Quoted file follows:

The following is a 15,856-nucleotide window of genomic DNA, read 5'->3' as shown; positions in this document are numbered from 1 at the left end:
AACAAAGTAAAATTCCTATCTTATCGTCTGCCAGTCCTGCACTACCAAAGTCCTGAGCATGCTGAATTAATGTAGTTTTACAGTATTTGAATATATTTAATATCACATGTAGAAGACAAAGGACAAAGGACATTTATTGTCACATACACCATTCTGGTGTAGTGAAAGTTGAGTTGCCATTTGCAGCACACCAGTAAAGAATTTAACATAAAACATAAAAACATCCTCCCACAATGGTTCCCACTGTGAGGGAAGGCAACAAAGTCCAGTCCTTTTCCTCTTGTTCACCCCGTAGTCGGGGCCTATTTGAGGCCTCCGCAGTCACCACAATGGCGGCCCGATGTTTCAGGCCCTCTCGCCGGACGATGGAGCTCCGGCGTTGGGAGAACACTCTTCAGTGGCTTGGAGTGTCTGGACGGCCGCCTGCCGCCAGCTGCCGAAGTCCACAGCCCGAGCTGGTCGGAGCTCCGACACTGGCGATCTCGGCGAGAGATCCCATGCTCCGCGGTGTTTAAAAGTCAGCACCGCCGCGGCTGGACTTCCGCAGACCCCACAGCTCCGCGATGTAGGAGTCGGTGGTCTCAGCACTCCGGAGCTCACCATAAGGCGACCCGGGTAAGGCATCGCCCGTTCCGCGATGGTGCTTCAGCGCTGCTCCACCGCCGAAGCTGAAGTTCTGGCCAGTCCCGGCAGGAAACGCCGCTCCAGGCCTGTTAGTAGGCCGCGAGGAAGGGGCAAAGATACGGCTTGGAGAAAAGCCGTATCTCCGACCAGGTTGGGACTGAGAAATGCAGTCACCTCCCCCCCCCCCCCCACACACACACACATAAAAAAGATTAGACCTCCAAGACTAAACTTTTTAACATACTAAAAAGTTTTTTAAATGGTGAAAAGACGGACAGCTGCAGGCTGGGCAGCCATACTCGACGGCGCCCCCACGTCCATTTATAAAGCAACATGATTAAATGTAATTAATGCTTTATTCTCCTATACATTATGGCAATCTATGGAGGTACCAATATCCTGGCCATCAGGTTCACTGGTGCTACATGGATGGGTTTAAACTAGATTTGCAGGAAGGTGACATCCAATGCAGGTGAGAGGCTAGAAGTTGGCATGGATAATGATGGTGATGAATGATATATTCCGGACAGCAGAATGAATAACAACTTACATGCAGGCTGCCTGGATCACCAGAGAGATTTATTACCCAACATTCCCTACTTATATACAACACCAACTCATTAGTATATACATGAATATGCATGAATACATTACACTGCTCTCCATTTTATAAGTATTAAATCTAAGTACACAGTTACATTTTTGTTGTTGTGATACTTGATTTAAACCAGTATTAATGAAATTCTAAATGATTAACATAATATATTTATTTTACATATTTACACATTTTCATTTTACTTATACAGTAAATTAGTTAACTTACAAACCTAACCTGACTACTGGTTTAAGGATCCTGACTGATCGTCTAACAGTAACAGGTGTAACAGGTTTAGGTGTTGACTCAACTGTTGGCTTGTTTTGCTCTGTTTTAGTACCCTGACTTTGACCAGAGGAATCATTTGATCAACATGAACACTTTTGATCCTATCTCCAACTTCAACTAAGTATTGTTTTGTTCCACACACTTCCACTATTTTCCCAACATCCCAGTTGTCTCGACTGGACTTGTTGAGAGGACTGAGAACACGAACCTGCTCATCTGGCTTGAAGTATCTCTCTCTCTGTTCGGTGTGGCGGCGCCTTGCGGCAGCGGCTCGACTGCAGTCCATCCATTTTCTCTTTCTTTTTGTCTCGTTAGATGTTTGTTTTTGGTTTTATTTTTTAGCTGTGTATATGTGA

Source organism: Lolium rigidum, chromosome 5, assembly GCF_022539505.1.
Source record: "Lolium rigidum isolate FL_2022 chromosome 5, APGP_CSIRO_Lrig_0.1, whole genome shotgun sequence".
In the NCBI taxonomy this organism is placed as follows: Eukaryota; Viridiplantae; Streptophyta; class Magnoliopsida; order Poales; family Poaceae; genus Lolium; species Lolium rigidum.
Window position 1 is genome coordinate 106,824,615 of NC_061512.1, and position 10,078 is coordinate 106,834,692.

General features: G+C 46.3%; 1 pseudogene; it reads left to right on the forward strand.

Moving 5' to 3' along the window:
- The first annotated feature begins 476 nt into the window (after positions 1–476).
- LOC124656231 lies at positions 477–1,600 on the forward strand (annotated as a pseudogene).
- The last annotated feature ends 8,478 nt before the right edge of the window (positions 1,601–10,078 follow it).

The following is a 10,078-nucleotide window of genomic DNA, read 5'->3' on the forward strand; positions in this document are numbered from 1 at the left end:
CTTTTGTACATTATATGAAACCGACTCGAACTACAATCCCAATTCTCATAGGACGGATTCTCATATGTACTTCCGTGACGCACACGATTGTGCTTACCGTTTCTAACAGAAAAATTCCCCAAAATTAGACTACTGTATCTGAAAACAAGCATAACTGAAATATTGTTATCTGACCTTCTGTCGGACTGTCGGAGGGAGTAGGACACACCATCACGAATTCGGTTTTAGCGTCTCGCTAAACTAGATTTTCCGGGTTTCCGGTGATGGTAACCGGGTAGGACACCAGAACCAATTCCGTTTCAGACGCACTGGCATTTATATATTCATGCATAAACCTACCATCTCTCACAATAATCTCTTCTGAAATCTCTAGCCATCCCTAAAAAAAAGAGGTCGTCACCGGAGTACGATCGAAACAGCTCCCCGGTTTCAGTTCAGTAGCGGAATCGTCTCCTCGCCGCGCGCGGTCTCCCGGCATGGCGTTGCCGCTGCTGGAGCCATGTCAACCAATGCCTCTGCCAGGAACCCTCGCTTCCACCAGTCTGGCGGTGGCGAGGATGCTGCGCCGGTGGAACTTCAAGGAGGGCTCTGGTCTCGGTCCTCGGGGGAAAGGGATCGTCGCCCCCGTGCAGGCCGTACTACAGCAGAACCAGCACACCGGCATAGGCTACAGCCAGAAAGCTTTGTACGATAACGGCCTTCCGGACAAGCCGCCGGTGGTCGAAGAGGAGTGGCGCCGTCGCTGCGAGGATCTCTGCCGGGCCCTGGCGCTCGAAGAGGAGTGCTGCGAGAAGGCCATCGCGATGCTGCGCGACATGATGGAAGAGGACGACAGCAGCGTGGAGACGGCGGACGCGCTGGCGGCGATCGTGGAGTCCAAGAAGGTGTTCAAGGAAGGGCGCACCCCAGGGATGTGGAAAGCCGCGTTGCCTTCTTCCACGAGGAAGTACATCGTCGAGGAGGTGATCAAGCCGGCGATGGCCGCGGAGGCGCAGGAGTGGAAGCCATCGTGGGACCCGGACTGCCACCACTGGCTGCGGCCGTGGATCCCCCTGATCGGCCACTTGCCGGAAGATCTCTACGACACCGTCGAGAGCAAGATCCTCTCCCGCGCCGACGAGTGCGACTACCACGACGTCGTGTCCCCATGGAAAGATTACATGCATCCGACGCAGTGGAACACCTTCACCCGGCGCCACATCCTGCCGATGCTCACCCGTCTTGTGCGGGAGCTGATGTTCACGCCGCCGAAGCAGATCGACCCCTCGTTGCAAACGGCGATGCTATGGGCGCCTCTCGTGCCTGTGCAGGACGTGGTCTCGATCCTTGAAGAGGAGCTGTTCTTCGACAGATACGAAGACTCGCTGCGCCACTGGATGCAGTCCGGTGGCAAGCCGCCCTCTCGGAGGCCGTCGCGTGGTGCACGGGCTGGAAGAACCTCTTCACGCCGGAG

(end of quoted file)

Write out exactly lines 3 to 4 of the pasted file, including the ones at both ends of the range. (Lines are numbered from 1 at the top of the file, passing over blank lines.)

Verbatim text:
Source organism: Lolium rigidum, chromosome 5, assembly GCF_022539505.1.
Source record: "Lolium rigidum isolate FL_2022 chromosome 5, APGP_CSIRO_Lrig_0.1, whole genome shotgun sequence".